GLAM Sector Submissions on Copyright Act Review
September 9, 2018
“Over the last few months, associations representing the Canadian GLAM (Galleries, Libraries, Archives, and Museums) Sector have submitted recommendations for changes to the Copyright Act to the House of Commons Standing Committee on Industry, Science and Technology.
The submissions from the Canadian Federation of Library Associations (CFLA), the Canadian Association of Research Libraries (CARL), Canadian Museums Association (CMA), and Canadian Council of Archives (CCA) touch on similar topics, including:
- Copyright override
- Crown Copyright
- Fair dealing
- Indigenous Knowledge
- Orphan works
- Technological Protection Measures (TPM)
- Term Extentions
The Standing Committee on Industry, Science and Technology Statutory Review of the Copyright Act website includes briefs submitted by GLAM sector associations and other stakeholders.
In addition to briefs from associations, briefs were also submitted by Robert Tiessen and Amanda Wakaruk as individuals.
The submission from Tiessen, a librarian at the University of Calgary and former chair of the Canadian Library Association’s Copyright Committee, focuses on payments to Access Copyright:
One of my biggest concerns over many years is that the way reprographic copyright collectives (ie Access Copyright and Copibec) have been set up over the years puts Canadian education at a significant disadvantage compared to educational institutions in the United States.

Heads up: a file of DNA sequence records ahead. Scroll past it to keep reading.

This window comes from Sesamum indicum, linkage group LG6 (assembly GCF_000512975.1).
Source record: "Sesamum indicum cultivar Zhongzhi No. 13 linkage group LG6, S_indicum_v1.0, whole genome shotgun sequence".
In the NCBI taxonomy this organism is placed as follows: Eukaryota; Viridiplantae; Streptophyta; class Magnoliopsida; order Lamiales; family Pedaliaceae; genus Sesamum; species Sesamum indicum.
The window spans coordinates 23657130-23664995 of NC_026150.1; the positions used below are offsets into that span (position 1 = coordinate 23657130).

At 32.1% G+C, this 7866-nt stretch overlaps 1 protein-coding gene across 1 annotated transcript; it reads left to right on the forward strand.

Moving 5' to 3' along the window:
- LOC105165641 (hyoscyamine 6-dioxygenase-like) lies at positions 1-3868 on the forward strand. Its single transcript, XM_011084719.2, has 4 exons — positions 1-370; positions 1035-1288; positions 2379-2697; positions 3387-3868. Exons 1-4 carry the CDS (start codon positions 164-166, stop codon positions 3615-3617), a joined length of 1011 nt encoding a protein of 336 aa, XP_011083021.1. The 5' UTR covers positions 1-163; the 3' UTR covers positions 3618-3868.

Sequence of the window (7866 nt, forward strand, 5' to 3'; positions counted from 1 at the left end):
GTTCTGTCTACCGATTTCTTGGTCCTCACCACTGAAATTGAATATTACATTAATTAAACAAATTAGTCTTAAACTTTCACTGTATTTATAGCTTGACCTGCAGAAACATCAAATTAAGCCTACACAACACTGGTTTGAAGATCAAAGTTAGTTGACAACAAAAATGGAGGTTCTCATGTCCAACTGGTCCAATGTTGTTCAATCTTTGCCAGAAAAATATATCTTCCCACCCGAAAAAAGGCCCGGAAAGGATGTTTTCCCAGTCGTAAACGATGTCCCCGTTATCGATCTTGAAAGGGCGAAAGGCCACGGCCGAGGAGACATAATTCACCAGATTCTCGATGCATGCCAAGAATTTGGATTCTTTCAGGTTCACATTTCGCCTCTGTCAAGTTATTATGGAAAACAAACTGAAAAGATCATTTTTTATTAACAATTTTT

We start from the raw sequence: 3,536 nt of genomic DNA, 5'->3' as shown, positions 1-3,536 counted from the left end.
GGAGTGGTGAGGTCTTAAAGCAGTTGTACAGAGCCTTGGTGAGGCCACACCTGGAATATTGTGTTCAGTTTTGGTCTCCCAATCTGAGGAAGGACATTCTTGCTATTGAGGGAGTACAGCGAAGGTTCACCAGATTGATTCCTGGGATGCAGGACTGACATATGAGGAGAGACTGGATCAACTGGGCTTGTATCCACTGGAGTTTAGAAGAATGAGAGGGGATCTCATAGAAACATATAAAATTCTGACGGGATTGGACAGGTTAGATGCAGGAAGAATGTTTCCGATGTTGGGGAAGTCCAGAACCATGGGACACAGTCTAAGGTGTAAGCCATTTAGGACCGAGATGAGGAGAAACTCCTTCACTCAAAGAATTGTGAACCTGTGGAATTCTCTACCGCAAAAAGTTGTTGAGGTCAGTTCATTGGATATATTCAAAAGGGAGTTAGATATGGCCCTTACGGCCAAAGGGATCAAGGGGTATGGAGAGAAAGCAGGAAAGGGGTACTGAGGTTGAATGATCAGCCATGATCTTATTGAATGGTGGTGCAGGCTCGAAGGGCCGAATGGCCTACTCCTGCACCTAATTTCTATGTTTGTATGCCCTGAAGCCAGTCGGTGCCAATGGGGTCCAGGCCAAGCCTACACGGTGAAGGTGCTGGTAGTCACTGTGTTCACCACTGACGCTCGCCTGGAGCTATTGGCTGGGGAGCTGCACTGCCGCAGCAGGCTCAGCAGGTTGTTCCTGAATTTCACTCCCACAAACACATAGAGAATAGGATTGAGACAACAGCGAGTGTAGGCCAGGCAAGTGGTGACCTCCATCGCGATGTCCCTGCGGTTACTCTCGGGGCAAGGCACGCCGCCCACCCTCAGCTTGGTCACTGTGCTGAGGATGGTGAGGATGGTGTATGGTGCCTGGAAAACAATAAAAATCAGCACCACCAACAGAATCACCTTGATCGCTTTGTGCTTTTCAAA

Making it more difficult for Canadian educators to use fair dealing in an educational setting will make Canada and Canadian schools, colleges and universities less competitive vis a vis the United States. This is not the time to reduce our competitiveness versus the Americans. Access Copyright is a very opaque organization. There are many problems with how its payments are structured and whether or not publishers (especially large international publishers) receive double payment when an educational institution has already purchased a publisher specific licence that provides the necessary terms and conditions. If Canadian creators and small Canadian publishers need extra help at this time, there needs to be a better solution than pushing more money to Access Copyright.
Robert Tiessen’s full submission (PDF) is available on the Committee website.
The submission from Wakaruk, copyright librarian at the University of Alberta and long-time member of the Canadian government information community, focuses on crown copyright:
Government publications should be made available to the public without copyright protection as such protections are no longer relevant and present real barriers to scholarship, journalism, and democracy. I ask the Committee to address the issue of Crown copyright as part of their work during the current review of the Copyright Act.
Amanda Wakaruk’s full submission (PDF) is available on the Committee website.
Canadian Federation of Library Associations (CFLA)
The CFLA submission includes six recommendations on five topics:
That Parliament should leave Sections 29, 29.1 and 29.2 of the Copyright Act unchanged to retain current allowable uses.
That Parliament amend the Copyright Act to make it clear where the Act provides that an activity is not an infringement of copyright no contract can override the Act, using the Irish legislation as a model